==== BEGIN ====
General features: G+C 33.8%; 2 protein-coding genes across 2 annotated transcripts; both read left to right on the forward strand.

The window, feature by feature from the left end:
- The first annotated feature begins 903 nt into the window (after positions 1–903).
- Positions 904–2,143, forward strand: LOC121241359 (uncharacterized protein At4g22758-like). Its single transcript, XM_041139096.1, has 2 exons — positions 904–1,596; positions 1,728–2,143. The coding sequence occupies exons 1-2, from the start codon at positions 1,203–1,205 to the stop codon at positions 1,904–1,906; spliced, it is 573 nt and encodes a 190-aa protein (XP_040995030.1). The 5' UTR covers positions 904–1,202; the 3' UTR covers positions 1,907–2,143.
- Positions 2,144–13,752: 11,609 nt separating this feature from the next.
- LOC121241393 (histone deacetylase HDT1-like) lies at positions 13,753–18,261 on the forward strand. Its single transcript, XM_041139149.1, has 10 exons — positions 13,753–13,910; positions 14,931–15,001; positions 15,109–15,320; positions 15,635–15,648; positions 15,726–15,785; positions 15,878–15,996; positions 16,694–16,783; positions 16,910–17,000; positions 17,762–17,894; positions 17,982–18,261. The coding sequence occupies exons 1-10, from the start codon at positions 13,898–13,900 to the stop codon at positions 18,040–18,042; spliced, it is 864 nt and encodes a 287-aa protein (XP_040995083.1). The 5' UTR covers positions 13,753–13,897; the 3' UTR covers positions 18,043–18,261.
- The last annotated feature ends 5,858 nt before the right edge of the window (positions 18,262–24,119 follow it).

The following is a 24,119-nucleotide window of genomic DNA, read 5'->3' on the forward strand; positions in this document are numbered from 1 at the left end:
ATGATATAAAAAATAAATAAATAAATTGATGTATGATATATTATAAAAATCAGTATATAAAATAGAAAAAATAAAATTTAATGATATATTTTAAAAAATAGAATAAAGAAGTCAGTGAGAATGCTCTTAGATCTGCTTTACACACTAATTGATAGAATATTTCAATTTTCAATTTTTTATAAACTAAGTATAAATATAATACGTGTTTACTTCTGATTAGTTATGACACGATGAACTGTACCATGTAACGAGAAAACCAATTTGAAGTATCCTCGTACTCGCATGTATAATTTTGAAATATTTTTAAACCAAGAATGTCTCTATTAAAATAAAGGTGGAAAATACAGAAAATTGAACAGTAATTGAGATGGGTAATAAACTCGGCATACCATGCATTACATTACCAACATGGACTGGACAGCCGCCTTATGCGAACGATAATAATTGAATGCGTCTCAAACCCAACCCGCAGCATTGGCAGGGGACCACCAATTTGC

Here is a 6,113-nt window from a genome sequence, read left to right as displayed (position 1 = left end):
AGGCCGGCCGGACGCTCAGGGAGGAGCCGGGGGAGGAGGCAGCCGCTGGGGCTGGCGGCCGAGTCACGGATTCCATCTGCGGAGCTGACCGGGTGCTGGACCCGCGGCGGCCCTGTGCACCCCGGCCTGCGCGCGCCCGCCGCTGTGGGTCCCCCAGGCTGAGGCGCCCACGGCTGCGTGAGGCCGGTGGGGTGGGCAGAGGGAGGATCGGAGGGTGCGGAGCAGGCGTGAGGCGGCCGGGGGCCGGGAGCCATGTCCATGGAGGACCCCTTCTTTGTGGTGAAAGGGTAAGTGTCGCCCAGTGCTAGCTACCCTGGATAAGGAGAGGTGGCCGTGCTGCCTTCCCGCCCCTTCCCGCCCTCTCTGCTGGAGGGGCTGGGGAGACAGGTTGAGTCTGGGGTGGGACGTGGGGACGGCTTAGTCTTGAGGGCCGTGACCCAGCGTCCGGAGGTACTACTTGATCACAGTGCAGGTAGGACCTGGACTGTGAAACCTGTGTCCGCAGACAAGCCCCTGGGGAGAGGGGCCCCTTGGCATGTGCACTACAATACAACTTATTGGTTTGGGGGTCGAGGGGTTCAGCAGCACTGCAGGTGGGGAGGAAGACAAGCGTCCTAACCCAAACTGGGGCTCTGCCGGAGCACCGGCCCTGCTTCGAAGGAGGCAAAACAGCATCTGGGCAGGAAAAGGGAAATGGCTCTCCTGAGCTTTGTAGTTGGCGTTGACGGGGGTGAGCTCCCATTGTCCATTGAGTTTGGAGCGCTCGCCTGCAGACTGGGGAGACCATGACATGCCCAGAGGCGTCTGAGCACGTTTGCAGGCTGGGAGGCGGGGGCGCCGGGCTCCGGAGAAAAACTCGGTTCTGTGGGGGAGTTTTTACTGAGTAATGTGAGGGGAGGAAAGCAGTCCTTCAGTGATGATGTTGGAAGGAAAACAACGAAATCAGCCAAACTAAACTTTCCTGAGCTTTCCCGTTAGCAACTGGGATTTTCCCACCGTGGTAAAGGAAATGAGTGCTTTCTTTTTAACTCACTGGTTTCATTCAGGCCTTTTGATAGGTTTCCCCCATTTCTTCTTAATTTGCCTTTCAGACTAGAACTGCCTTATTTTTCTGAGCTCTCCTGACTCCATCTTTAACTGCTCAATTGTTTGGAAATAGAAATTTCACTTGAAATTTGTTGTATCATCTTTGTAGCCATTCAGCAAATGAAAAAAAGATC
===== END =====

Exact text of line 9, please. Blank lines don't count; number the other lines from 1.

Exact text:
ATGATATAAAAAATAAATAAATAAATTGATGTATGATATATTATAAAAATCAGTATATAAAATAGAAAAAATAAAATTTAATGATATATTTTAAAAAATAGAATAAAGAAGTCAGTGAGAATGCTCTTAGATCTGCTTTACACACTAATTGATAGAATATTTCAATTTTCAATTTTTTATAAACTAAGTATAAATATAATACGTGTTTACTTCTGATTAGTTATGACACGATGAACTGTACCATGTAACGAGAAAACCAATTTGAAGTATCCTCGTACTCGCATGTATAATTTTGAAATATTTTTAAACCAAGAATGTCTCTATTAAAATAAAGGTGGAAAATACAGAAAATTGAACAGTAATTGAGATGGGTAATAAACTCGGCATACCATGCATTACATTACCAACATGGACTGGACAGCCGCCTTATGCGAACGATAATAATTGAATGCGTCTCAAACCCAACCCGCAGCATTGGCAGGGGACCACCAATTTGC